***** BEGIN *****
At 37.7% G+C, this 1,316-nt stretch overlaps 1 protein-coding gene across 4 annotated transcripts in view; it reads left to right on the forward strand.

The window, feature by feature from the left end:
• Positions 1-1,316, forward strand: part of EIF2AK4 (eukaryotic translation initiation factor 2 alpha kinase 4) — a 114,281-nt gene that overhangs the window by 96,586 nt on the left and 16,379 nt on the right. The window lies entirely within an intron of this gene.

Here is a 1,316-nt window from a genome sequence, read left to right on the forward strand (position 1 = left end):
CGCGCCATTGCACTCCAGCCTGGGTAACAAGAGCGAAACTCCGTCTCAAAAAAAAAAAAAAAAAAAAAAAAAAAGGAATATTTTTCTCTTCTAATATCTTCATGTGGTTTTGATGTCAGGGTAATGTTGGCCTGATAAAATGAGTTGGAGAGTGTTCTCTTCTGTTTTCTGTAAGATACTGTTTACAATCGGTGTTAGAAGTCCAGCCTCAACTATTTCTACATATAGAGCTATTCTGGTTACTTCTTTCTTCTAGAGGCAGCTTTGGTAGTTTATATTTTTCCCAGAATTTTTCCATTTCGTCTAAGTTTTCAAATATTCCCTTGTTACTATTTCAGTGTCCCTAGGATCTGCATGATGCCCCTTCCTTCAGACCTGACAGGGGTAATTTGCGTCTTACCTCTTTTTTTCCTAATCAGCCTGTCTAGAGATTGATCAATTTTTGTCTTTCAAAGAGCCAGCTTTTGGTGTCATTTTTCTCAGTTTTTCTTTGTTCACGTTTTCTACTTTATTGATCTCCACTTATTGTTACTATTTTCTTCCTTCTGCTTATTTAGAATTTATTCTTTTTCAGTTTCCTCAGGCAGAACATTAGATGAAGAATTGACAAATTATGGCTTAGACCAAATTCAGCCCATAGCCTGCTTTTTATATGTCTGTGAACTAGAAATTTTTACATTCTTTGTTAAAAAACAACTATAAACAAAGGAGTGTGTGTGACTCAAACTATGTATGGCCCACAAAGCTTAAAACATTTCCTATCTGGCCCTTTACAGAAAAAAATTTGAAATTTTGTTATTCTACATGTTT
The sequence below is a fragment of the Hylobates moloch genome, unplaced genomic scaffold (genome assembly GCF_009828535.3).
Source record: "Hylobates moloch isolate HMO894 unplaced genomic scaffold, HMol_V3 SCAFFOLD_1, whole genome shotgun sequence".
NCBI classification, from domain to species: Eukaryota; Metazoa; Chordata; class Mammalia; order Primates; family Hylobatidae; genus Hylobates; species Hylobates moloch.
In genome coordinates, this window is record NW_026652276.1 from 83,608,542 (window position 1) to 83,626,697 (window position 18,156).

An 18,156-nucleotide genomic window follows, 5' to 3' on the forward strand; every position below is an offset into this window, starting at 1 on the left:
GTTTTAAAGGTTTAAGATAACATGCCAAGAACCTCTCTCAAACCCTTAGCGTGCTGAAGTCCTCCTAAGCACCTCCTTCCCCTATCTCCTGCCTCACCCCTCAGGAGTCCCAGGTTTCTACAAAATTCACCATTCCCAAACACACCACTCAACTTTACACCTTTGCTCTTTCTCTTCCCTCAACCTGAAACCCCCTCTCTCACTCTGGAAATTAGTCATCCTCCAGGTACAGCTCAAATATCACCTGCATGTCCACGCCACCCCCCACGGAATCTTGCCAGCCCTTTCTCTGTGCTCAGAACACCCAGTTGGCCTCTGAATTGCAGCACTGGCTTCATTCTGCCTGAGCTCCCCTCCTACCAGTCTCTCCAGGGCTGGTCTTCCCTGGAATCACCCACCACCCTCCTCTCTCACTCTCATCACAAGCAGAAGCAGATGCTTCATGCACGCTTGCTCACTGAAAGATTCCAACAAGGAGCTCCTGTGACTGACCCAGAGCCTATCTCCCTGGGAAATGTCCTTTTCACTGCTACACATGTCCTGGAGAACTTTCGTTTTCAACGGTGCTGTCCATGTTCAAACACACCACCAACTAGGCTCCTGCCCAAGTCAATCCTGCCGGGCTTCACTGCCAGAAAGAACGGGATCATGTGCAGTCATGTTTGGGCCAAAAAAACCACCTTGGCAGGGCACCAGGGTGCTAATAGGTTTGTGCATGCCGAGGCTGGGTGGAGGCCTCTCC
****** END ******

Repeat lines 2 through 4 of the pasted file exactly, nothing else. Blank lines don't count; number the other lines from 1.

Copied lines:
The window, feature by feature from the left end:
• Positions 1-1,316, forward strand: part of EIF2AK4 (eukaryotic translation initiation factor 2 alpha kinase 4) — a 114,281-nt gene that overhangs the window by 96,586 nt on the left and 16,379 nt on the right. The window lies entirely within an intron of this gene.

Here is a 1,316-nt window from a genome sequence, read left to right on the forward strand (position 1 = left end):